Main US Rifle Not Effective Enough In Afghanistan
The US military's default infantry rifle, the M-4, is not well-suited to the long-range battles that often unfold in the hills of Afghanistan, the Associated Press noted on Friday. The M-4 (an updated version of the Vietnam-era M-16) has an effective range of around 1,000 feet. But many fights with Afghan insurgents involve distances two to three times as long—2,000-2,500 feet. Trying to kill enemies who are half a mile away with a gun that can generally only kill people who are 1/5 of a mile away isn't easy. So now the military is trying to give more troops in Afghanistan access to the M-110 semi-automatic sniper rifle, a weapon that fires a larger bullet and is accurate at 2,500 feet and sometimes beyond.
Despite the change, only nine soldiers in each infantry company—less than ten percent of the unit—are getting the new guns. That's okay in some areas—the M-4 worked well in Iraq because most of the fighting was in flat areas at short distances or in cities at even shorter distances. There are places like that in Afghanistan, too, and when the terrain is flat or there is house-to-house fighting, the M-4 usually performs admirably. Even in the hills, there are many engagements where using the M-4 doesn't prove problematic. Often, Afghan insurgents only have Soviet-made AK-47s, which they can rarely shoot effectively beyond 1,000 feet. Lt. Scott Doyle, a platoon commander in Zhari, told the AP that the Taliban are "spraying and praying" from beyond 1,000 feet with AK-47s.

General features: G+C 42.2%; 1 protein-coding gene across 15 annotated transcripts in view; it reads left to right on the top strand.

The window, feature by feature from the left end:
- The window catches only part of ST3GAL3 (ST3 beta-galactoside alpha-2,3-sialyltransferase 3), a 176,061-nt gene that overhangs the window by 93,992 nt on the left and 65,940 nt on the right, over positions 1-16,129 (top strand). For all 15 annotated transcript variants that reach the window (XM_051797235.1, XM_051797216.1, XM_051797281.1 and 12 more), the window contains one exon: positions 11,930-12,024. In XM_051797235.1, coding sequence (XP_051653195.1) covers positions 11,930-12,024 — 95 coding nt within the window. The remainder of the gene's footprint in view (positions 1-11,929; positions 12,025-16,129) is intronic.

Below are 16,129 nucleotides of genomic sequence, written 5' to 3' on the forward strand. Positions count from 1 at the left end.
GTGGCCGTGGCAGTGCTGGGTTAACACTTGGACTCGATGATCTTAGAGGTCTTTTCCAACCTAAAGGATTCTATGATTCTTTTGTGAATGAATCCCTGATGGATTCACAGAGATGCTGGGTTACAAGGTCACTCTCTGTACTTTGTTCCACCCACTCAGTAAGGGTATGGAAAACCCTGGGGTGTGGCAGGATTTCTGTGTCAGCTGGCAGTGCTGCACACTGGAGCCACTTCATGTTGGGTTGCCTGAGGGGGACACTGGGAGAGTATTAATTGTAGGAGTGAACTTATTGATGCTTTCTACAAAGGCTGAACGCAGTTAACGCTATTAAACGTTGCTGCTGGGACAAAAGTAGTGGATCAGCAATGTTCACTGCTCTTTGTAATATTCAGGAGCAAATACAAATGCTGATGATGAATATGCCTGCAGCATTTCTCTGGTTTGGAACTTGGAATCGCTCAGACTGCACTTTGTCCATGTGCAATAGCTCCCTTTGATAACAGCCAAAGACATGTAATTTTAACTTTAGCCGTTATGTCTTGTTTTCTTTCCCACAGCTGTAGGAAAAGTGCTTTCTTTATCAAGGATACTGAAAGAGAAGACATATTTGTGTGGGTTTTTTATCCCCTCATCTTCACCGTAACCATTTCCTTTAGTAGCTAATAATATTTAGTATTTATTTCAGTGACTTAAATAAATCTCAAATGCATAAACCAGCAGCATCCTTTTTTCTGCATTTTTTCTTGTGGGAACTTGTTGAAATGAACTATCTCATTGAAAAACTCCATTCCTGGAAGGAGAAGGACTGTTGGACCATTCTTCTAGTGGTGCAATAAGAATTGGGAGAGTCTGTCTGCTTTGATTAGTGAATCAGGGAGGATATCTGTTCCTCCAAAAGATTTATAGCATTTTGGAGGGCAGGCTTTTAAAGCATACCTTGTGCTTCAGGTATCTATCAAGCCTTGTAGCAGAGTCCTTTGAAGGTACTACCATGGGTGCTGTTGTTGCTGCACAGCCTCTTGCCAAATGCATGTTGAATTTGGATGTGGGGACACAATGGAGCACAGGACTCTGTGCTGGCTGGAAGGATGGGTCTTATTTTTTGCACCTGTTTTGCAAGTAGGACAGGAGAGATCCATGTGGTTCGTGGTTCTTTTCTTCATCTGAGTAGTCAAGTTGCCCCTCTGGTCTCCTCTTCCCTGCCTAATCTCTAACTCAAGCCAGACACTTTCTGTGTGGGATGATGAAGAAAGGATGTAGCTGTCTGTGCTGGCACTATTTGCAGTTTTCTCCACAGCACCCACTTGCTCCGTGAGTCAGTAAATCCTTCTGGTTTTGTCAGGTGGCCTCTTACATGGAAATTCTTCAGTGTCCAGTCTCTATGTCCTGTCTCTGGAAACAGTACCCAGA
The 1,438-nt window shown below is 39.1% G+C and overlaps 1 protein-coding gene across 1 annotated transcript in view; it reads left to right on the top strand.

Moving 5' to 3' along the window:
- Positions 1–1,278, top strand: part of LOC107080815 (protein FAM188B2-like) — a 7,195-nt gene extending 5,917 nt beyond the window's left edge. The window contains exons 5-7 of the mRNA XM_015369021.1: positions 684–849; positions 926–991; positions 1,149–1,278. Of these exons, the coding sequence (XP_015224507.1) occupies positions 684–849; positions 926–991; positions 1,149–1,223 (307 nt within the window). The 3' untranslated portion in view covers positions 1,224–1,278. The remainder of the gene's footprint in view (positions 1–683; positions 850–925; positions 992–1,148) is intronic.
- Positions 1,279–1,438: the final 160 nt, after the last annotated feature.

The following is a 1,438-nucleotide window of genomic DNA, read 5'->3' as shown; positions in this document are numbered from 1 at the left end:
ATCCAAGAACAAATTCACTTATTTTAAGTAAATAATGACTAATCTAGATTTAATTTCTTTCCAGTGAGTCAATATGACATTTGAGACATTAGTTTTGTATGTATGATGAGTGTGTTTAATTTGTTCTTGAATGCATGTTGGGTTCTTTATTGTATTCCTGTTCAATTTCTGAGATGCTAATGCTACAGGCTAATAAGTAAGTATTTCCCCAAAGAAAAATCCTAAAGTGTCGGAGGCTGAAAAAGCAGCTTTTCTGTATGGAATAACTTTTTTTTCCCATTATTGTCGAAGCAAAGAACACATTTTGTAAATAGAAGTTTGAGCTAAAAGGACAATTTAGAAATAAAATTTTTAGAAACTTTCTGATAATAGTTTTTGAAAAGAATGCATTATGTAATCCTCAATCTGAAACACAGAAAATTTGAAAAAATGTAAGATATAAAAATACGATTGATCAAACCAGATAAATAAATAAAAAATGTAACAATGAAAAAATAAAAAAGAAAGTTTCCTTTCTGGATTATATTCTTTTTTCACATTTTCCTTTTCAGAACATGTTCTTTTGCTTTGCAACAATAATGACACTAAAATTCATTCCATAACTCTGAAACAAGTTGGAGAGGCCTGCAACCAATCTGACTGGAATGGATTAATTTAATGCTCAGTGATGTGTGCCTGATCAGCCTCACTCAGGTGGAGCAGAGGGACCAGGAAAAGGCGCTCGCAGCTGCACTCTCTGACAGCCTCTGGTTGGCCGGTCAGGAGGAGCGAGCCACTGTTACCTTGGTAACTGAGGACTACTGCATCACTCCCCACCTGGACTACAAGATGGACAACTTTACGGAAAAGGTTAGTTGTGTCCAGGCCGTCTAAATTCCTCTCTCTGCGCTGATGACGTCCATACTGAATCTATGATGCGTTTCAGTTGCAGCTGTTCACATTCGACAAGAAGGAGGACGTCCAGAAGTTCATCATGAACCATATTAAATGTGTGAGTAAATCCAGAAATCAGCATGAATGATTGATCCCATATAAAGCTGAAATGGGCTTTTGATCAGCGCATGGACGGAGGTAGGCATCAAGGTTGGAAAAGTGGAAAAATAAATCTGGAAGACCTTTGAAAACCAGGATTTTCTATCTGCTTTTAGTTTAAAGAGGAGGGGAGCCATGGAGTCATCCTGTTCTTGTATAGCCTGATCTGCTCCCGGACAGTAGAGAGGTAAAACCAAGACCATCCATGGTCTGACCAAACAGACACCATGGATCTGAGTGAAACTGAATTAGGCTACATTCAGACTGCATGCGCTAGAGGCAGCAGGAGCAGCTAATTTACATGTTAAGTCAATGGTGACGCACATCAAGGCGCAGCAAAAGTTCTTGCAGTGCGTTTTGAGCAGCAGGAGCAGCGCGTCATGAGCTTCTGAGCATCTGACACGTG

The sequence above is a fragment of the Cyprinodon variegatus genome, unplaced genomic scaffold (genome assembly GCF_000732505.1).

The real problem with M-4s arises when American troops face insurgents who are armed with older, often World War 2-era bolt-action rifles. These Taliban "snipers" aren't always particularly accurate, but their Lee-Enfields and Mosin-Nagants have much longer effective ranges than the Americans' M-4s. (Soviet troops faced a similar problem with their AK-47s when they invaded and occupied Afghanistan in the 1980s). In this video from the New York Times, Americans in Afghanistan confront a distant Taliban sniper—and have trouble dealing with him. In a follow-up post, the Times' CJ Chivers put the sniper incident in context:
From early last June through April 3 of this year, 478 American service members were struck by hostile gunfire in Afghanistan and 59 of them died of their wounds. This works out to a lethality rate of about 12.3 percent — a very low proportion by historical standards. (During much of the 20th century, roughly one in three American combatants struck by bullets in battle died.) In Afghanistan, the lethality rate of bullet wounds from 2001 through early last June was 15.6 percent. Since then, it has dropped. These lethality rates, both long-term and short, suggest that precision rifle fire from higher-powered rifles has not been a large-scale national phenomenon at any time during this war, and certainly not in the last several months.
So this isn't a large-scale problem by historical standards. But it's still a life-or-death issue. And troops will probably be grateful that the military is trying to make sure they have more options for dealing with different types of engagements. Folks who aren't getting the M-110 are going to get ammo upgrades: the Marine Corps is starting to distribute an enhanced 5.56mm round (the size the M-4 and M16A4 use) that is similar to sniper ammo and can easily go through windshields and other barriers without changing direction.